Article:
Part of this melancholy came with the death of her mother in 2015. Paul then painted “My Sisters in Mourning,” which in comparison to “Family Group,” is heavy with their mother’s absence. The four sisters sit in the same corner of the studio where Paul painted many portraits of their mother – a “haunted space,” Paul writes in the Financial Times. All the sisters wear identical long dresses, their drapery rather heavy, that blend in with the ashy wall. Each subject seeps into the other through blurred outlines, connected in their grief. Paul omits herself from “My sisters in Mourning” as in “Family Group” – she explains, “I would have needed to paint myself in a mirror in the background, and that would have disturbed the stillness; I needed this to be a very still image.” With hands folded in each of their laps, the sisters are in quiet contemplation. “I hope it’s acceptance,” says Paul. “I hope it’s about being at peace.”

Paul painted a seascape painting, “Shoreline” concurrently with “My Sisters in Mourning.” Paul’s current exhibition at the Yale Center for British Art showcases both paintings near one another. The sea painting reflects another side of Paul’s ruminations on her and her sister’s lives after their mother’s death. The ocean calmly flows; a gentle yellow light shines on the soft blue waves. The painting does not contain the heavy sense of pain and numbness as “Sisters.” Paul writes, “The water shows that there is actually a pattern in even the most dissolute dispersed chaos, there is order…the way that waves form and break and re-form: the pattern does, always, shape again.” This is a painting, Als notes, curating the Yale exhibition, of the “real-world being a heightened place – of exquisite beauty and torment.” The peacefulness of “Shoreline” contains a strong message of recovery – the sisters being able to ground themselves amid the sorrow. “If [Paul’s] mother is anywhere now, she’s in the sea,” Als says. Time passes – and the waves signify this movement – but is also held still in this moment, the same way memory is cherished.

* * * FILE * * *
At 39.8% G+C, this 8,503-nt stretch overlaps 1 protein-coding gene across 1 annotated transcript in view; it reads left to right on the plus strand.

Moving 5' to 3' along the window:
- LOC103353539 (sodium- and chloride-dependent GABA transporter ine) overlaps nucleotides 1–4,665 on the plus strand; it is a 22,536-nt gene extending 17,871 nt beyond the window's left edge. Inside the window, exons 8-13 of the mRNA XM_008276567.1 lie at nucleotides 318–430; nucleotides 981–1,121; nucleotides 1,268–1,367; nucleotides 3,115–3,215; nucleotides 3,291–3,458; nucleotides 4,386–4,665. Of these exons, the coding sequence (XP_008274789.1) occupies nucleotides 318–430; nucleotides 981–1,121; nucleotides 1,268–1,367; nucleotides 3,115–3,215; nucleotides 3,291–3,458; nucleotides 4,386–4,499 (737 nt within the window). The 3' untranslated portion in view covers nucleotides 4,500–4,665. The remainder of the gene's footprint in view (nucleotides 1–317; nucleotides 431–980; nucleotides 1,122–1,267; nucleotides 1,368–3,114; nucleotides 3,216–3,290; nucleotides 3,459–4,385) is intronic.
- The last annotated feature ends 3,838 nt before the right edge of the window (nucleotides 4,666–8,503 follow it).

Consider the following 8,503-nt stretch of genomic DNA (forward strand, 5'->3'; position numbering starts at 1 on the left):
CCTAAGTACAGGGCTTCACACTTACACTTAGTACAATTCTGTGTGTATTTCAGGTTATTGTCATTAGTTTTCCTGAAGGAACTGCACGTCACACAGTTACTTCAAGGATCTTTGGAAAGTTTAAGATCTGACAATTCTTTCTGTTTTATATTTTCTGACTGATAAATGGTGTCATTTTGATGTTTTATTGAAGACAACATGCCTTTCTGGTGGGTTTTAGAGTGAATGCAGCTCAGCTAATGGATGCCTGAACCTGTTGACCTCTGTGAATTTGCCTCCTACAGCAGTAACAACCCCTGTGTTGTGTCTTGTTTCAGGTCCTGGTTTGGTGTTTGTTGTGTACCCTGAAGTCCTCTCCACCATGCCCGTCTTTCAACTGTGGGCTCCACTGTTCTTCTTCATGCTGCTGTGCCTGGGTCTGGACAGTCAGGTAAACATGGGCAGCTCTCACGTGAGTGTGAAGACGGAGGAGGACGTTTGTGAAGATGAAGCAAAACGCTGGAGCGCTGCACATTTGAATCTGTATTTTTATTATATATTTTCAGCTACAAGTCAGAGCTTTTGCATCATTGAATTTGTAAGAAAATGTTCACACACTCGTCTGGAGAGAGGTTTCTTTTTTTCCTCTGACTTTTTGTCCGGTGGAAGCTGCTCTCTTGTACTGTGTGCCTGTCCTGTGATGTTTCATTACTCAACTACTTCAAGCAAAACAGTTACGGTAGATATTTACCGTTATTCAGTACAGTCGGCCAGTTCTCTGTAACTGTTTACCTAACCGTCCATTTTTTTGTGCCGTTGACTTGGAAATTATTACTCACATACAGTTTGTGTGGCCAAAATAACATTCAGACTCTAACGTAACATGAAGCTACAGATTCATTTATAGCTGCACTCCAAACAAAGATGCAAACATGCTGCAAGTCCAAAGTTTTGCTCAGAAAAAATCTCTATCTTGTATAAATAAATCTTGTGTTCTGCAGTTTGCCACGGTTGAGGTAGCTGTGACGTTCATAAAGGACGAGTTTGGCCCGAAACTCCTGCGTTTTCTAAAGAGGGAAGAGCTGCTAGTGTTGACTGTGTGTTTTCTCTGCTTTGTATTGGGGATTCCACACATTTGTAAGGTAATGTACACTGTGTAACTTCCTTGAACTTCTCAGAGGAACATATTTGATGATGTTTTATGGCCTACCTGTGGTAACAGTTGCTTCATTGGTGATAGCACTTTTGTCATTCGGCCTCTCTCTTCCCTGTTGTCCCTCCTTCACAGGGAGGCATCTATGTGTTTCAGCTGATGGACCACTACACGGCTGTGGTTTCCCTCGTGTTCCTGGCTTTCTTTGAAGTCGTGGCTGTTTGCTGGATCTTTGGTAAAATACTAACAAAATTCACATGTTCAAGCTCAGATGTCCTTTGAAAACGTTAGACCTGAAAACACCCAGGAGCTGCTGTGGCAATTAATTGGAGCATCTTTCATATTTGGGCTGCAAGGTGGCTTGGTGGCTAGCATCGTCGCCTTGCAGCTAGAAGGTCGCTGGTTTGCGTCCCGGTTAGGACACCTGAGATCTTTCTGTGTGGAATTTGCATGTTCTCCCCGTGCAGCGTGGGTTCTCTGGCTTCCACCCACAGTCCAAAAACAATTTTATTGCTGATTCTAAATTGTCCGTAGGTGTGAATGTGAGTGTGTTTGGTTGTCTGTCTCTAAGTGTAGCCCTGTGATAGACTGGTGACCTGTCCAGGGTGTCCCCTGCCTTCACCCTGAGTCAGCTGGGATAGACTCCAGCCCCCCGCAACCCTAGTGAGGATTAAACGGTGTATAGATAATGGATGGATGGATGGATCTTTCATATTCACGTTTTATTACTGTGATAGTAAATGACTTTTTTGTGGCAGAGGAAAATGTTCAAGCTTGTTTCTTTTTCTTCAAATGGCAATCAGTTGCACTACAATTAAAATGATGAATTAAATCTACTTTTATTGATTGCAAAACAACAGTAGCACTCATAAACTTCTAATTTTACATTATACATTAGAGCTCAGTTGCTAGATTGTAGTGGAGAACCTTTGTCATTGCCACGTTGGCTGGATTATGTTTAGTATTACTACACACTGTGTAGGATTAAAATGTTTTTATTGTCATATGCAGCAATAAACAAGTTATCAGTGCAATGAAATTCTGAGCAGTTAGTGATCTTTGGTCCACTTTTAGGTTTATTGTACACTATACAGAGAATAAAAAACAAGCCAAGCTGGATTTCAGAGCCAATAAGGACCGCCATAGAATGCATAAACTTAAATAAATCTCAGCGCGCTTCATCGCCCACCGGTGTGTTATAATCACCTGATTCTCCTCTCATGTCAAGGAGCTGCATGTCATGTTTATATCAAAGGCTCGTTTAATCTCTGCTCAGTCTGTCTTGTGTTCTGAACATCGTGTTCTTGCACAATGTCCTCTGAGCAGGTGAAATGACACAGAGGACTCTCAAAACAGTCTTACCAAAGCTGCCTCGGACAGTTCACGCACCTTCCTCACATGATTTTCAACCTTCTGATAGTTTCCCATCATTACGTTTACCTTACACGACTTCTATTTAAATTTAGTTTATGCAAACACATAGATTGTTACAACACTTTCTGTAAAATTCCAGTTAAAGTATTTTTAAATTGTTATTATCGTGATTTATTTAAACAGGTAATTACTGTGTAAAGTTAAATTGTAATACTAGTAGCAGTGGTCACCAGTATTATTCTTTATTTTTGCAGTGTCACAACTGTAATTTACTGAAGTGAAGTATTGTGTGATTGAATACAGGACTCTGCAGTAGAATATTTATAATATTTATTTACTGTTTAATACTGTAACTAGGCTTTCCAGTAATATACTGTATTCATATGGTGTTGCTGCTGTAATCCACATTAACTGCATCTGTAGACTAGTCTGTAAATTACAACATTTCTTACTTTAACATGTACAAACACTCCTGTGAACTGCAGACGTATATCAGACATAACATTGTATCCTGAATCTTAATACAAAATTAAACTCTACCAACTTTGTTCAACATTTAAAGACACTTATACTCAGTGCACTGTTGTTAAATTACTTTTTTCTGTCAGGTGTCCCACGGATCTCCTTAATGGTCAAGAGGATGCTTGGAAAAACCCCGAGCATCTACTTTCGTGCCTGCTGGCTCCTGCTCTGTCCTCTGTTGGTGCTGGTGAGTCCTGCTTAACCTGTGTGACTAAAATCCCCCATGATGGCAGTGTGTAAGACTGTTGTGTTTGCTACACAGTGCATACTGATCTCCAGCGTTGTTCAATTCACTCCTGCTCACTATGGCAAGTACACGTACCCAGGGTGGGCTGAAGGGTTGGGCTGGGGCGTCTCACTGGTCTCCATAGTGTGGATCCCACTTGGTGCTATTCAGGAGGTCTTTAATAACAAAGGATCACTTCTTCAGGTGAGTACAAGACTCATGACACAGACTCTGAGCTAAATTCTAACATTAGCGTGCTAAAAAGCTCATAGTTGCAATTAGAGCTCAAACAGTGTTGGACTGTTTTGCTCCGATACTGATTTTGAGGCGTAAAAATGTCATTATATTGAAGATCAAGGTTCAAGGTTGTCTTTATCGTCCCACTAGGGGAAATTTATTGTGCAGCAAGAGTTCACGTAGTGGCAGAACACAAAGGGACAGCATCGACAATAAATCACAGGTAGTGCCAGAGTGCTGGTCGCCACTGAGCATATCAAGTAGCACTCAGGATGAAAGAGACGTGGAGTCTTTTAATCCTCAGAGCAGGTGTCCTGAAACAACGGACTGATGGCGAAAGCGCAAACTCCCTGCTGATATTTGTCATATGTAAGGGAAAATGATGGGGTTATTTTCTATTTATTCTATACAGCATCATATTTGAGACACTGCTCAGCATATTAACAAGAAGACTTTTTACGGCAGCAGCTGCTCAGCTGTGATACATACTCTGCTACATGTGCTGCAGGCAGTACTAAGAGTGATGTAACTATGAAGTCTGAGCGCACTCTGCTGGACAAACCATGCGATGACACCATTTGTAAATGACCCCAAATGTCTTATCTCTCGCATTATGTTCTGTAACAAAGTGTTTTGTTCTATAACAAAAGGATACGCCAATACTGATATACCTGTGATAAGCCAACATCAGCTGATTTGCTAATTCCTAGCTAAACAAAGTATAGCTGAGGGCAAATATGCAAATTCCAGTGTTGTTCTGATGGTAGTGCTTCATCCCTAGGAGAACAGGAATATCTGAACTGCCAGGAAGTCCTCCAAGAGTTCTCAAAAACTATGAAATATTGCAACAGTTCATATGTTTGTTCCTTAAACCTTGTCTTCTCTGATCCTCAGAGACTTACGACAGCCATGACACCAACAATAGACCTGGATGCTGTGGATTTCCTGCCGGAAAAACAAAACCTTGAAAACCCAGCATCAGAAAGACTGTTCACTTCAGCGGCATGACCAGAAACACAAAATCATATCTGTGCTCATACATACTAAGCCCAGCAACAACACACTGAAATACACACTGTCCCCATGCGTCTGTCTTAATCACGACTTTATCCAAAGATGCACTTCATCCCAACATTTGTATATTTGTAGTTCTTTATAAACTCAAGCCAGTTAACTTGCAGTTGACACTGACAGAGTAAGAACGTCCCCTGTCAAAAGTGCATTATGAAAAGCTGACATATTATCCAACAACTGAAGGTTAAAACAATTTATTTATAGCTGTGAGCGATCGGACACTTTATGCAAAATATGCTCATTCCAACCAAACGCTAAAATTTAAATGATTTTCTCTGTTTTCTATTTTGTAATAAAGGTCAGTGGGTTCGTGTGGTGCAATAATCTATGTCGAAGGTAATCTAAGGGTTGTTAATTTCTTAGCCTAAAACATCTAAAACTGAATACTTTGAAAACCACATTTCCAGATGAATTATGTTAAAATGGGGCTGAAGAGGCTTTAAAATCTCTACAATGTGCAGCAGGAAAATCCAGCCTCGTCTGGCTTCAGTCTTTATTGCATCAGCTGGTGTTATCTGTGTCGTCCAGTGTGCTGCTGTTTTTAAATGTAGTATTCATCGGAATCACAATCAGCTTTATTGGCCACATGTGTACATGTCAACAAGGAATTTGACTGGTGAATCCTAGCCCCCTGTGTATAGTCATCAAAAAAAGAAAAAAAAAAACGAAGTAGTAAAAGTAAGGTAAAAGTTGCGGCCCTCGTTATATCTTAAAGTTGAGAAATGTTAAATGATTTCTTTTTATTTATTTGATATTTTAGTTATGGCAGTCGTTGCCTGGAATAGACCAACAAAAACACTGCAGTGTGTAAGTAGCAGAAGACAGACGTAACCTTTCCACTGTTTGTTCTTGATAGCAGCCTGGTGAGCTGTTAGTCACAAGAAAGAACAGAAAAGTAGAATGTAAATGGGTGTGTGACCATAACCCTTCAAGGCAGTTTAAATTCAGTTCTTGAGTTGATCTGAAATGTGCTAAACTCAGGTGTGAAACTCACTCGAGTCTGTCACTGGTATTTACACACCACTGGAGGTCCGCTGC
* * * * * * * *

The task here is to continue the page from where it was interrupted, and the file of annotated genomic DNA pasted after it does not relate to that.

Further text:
The seascape, says Als, illustrates Paul’s and her mother’s “consciousness meeting somewhere in the middle, like letters sent and received, calling one another home, in an ever-expanding world.” These letters, of paint and canvas rather than pen and paper, convey Paul’s quiet power – through deep yet understated emotion, a haunting vulnerability, a sense of both pain and healing.

Lynn Nguyen ‘21 is a prospective English major in Berkeley college. Contact her at